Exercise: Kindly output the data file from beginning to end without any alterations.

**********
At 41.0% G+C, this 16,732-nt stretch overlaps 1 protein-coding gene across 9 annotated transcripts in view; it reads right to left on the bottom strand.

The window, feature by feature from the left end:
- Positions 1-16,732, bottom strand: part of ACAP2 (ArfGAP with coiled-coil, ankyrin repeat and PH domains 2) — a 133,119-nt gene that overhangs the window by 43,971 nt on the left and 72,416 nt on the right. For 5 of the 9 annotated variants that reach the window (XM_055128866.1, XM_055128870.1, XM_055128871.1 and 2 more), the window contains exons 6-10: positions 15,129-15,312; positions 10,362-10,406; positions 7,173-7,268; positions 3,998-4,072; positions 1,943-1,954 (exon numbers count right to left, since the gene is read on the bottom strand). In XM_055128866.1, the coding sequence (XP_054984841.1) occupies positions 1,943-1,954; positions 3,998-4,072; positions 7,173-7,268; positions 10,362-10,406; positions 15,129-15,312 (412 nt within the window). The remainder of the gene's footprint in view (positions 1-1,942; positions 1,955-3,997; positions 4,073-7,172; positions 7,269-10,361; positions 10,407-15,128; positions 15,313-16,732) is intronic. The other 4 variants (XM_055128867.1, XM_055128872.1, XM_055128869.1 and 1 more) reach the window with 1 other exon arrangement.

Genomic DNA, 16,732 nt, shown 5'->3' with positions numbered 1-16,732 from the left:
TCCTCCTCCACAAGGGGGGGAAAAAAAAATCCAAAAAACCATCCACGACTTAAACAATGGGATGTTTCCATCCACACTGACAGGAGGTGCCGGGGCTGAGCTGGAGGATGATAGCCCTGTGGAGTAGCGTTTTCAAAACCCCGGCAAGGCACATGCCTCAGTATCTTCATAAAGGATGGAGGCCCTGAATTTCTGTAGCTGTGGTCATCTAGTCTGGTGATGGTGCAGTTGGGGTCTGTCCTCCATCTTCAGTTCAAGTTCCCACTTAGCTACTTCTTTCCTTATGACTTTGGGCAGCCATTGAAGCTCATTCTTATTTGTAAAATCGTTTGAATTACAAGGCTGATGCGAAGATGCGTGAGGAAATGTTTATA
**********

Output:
At 41.0% G+C, this 16,732-nt stretch overlaps 1 protein-coding gene across 9 annotated transcripts in view; it reads right to left on the bottom strand.

The window, feature by feature from the left end:
- Positions 1-16,732, bottom strand: part of ACAP2 (ArfGAP with coiled-coil, ankyrin repeat and PH domains 2) — a 133,119-nt gene that overhangs the window by 43,971 nt on the left and 72,416 nt on the right. For 5 of the 9 annotated variants that reach the window (XM_055128866.1, XM_055128870.1, XM_055128871.1 and 2 more), the window contains exons 6-10: positions 15,129-15,312; positions 10,362-10,406; positions 7,173-7,268; positions 3,998-4,072; positions 1,943-1,954 (exon numbers count right to left, since the gene is read on the bottom strand). In XM_055128866.1, the coding sequence (XP_054984841.1) occupies positions 1,943-1,954; positions 3,998-4,072; positions 7,173-7,268; positions 10,362-10,406; positions 15,129-15,312 (412 nt within the window). The remainder of the gene's footprint in view (positions 1-1,942; positions 1,955-3,997; positions 4,073-7,172; positions 7,269-10,361; positions 10,407-15,128; positions 15,313-16,732) is intronic. The other 4 variants (XM_055128867.1, XM_055128872.1, XM_055128869.1 and 1 more) reach the window with 1 other exon arrangement.

Genomic DNA, 16,732 nt, shown 5'->3' with positions numbered 1-16,732 from the left:
TCCTCCTCCACAAGGGGGGGAAAAAAAAATCCAAAAAACCATCCACGACTTAAACAATGGGATGTTTCCATCCACACTGACAGGAGGTGCCGGGGCTGAGCTGGAGGATGATAGCCCTGTGGAGTAGCGTTTTCAAAACCCCGGCAAGGCACATGCCTCAGTATCTTCATAAAGGATGGAGGCCCTGAATTTCTGTAGCTGTGGTCATCTAGTCTGGTGATGGTGCAGTTGGGGTCTGTCCTCCATCTTCAGTTCAAGTTCCCACTTAGCTACTTCTTTCCTTATGACTTTGGGCAGCCATTGAAGCTCATTCTTATTTGTAAAATCGTTTGAATTACAAGGCTGATGCGAAGATGCGTGAGGAAATGTTTATA